VEDANTA Resources PLC was the worst investor the country has ever had, Minister of Mines and Minerals Development Paul Kabuswe has said.

And Mr Kabuswe said Government would announce its position over the future of Konkola Copper Mine (KCM).

Reacting to assertions that that Vedanta Resources PLC will come back because UPND went to bed with them prior to forming the government, Mr Kabuswe said the State had no plans of bringing back Vedanta because it was the worst investor that the country had ever.

“Vedanta was the worst investment that Zambia has ever had,” he said.
He said government was doing everything possible to ensure that KCM succeeded.
The also said soon, government would announce its position over the future of KCM.
“Whatever we are doing behind the scene as government is to make sure that KCM succeeds. We will shortly be making a direction on how KCM will proceed. But whatever we are doing is for the best interest of Zambians,” Mr Kabuswe said.

Mr Kabuswe however said that putting the mine under care and maintenance was not the solution to ramp up production at KCM.

Mr Kabuswe said Government was looking at how best it could fully revamp operations at KCM because it had the capacity to produce over three million tonnes of copper in the next 10 years.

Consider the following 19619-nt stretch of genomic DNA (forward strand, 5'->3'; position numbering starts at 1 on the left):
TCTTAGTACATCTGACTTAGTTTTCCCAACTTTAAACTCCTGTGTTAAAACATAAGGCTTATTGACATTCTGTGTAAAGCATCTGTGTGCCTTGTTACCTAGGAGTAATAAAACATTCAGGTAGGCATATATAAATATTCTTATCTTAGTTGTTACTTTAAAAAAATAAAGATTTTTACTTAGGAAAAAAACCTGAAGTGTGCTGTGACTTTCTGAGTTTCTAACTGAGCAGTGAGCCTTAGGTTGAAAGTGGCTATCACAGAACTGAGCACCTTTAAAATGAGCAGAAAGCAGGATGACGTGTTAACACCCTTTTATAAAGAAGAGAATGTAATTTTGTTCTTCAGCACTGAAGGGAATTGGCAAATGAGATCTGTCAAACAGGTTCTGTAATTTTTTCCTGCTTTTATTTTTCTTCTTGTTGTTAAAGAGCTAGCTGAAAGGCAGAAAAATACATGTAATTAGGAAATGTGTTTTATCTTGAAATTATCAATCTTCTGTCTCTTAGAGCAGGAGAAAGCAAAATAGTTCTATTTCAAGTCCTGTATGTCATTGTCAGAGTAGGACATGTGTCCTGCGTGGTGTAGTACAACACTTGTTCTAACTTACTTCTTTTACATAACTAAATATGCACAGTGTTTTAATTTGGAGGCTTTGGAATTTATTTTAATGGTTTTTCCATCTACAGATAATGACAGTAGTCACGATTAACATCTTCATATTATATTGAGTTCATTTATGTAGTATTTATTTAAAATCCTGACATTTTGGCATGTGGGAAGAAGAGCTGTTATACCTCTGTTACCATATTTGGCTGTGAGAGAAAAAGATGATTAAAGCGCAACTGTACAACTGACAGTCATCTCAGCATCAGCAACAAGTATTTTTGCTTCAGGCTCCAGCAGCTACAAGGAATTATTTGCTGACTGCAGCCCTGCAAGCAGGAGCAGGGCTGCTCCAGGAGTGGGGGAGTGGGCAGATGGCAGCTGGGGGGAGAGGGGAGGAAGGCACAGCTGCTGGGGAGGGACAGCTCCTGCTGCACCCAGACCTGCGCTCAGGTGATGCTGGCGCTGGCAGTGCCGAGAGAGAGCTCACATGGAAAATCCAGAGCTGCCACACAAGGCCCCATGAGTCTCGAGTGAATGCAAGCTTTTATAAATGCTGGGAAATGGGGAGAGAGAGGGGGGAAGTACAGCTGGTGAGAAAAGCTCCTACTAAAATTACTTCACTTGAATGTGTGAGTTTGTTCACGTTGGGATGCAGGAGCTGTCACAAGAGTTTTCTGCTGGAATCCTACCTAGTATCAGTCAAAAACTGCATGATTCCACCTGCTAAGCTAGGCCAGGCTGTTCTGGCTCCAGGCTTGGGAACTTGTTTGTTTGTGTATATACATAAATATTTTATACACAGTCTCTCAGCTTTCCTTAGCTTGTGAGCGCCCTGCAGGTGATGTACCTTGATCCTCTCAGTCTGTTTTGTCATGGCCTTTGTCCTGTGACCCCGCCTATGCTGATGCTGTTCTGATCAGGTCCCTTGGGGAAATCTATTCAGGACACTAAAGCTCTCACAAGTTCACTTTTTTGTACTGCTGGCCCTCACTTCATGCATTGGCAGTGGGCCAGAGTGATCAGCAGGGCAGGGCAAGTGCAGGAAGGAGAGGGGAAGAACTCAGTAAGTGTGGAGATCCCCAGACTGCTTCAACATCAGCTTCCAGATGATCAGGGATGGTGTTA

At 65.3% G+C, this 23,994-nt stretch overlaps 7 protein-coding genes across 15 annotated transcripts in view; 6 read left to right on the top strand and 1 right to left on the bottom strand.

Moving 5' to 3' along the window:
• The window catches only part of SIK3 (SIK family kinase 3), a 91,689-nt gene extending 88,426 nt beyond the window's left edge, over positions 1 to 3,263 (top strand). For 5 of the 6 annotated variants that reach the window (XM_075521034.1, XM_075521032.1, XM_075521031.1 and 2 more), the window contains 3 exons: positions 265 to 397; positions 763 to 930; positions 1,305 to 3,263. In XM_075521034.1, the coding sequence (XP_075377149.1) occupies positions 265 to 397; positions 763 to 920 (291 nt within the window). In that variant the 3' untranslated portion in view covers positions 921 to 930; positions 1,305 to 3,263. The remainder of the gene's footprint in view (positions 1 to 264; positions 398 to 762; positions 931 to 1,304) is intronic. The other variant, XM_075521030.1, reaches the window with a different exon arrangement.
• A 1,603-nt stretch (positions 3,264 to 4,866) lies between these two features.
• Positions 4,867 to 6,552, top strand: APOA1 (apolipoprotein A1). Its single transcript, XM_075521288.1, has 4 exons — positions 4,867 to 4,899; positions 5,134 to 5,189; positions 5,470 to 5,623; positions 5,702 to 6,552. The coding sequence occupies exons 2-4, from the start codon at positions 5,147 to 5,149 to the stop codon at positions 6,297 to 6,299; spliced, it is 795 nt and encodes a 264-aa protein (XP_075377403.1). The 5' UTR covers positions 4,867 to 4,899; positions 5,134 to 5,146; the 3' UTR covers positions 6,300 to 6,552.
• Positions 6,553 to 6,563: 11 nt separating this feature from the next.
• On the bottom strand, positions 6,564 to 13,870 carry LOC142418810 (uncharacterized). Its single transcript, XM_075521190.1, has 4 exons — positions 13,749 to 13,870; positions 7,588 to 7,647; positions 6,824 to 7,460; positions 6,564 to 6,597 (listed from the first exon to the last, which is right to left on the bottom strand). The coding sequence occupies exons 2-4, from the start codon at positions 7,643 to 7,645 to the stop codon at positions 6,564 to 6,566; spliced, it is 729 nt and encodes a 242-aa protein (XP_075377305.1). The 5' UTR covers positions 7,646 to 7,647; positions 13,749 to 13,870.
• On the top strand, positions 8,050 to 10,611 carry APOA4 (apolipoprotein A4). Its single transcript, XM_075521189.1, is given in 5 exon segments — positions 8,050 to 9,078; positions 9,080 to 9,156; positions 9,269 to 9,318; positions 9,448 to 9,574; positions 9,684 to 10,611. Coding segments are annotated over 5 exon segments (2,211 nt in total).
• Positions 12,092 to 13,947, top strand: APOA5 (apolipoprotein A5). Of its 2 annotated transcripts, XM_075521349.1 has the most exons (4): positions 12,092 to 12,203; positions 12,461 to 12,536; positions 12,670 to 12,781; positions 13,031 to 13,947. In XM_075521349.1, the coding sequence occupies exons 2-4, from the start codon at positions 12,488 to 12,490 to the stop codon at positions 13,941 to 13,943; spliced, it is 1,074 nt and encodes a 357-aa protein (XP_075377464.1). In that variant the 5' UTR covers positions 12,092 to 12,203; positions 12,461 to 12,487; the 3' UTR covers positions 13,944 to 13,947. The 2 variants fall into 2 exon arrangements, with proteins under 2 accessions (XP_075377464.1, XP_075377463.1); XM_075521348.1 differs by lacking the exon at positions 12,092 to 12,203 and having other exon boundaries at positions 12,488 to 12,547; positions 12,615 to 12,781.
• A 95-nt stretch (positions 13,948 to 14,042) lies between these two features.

He also said that the issue of flooding underground at Chililabombwe was one of a key priorities that Government was trying to find a lasting solution.

Mr Kabuswe was responding to KCM general manager for technical services Davy Mubita who told him that $270 million was needed for the procurement of a pump chamber meant to pump out water at three shafts which were flooded at the mine.

Mr Mubita said currently, the mining firm was spending close to $4.2 million monthly to pump out 375 cubic litres of water underground.

He said if only the mine could ramp up production to full capacity, the mining firm can be able to find the money but it is struggling because the mine is still under care and maintenance.
Mr Mubita also said the firm could not mine further than 1, 390 meters underground because it was still wet.

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